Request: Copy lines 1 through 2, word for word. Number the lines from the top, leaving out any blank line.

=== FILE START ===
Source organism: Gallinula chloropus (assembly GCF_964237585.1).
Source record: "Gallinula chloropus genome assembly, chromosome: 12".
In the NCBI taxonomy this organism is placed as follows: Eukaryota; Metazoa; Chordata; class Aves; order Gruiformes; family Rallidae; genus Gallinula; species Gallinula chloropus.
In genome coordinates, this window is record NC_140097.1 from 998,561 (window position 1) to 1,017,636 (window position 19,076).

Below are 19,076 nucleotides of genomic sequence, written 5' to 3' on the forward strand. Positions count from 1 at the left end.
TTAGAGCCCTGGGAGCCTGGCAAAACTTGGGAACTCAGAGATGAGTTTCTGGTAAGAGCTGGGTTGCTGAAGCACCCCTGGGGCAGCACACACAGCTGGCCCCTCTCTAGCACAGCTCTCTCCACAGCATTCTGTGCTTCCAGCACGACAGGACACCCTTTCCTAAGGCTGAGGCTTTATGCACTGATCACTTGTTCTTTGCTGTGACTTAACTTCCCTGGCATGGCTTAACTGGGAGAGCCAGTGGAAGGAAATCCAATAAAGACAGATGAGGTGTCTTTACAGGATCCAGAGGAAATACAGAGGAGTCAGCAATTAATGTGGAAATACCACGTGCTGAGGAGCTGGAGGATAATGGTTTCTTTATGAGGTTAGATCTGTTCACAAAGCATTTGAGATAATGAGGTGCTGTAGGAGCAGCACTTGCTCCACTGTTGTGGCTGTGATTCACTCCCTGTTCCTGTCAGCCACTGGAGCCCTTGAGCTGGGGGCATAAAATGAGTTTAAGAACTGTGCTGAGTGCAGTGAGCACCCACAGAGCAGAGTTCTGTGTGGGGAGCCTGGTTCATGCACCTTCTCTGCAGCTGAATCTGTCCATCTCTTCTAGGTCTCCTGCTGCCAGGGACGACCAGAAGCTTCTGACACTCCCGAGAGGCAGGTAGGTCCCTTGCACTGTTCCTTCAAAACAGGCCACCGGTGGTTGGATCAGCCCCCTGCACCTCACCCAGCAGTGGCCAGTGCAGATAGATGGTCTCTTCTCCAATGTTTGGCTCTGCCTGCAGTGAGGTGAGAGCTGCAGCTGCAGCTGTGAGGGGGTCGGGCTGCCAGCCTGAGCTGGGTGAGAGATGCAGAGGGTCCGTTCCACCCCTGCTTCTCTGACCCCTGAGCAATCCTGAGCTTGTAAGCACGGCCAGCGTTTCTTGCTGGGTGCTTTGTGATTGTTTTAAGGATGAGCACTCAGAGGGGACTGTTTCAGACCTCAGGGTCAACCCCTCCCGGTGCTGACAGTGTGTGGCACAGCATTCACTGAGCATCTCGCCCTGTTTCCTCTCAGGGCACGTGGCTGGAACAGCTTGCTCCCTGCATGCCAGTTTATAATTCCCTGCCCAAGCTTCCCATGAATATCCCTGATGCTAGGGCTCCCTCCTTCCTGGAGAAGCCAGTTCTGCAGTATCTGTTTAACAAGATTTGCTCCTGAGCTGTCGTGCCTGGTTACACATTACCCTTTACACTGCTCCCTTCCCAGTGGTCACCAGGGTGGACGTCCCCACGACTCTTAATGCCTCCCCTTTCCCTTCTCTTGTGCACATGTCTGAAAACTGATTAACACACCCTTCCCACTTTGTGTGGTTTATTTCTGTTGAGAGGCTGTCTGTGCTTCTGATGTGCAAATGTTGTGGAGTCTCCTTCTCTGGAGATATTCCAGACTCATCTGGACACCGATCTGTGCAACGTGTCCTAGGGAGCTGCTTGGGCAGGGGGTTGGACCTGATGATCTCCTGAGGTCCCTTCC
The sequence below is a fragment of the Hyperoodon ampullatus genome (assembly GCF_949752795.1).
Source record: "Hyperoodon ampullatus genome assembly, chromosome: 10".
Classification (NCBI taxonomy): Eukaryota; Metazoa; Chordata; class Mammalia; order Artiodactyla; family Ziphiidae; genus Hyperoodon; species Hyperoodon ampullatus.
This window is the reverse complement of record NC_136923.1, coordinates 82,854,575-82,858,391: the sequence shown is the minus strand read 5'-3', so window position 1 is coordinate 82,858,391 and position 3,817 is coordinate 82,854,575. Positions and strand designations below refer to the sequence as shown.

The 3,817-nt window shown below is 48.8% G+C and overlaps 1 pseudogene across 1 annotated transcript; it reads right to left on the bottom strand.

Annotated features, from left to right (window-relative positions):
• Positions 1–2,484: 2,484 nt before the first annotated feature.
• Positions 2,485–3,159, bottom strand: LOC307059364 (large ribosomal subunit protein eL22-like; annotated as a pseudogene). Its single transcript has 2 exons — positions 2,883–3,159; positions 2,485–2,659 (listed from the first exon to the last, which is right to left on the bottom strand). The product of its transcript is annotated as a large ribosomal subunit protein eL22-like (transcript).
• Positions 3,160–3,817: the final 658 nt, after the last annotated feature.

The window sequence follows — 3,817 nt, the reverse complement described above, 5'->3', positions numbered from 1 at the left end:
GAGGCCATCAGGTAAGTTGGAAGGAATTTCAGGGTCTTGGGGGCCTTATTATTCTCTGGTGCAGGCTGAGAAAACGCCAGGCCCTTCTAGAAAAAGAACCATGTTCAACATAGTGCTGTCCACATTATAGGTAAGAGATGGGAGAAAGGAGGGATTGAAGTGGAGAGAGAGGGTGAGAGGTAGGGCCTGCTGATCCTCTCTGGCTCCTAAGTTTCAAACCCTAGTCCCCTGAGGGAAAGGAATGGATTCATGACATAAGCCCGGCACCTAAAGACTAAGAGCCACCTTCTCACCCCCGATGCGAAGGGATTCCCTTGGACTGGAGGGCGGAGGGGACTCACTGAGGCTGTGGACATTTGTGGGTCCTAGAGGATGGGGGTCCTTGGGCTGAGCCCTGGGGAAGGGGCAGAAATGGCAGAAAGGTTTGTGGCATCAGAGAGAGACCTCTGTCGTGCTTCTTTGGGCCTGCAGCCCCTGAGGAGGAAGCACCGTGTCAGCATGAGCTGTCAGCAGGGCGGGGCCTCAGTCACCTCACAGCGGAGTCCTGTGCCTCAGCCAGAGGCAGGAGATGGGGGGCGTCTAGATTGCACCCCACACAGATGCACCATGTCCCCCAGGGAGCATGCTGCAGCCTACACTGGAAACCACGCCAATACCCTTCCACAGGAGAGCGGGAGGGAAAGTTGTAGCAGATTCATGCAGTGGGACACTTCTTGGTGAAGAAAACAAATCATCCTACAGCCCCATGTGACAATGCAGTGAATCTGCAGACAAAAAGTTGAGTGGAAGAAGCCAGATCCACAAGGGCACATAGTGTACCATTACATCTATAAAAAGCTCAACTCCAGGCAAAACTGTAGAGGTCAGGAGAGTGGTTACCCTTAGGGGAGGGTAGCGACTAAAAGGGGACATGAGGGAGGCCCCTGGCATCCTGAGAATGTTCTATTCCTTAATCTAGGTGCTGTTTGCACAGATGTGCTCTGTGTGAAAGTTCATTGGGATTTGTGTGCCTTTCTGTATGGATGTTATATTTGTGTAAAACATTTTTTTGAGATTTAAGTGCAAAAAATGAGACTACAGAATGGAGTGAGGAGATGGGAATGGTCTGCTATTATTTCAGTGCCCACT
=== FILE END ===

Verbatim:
Source organism: Gallinula chloropus (assembly GCF_964237585.1).
Source record: "Gallinula chloropus genome assembly, chromosome: 12".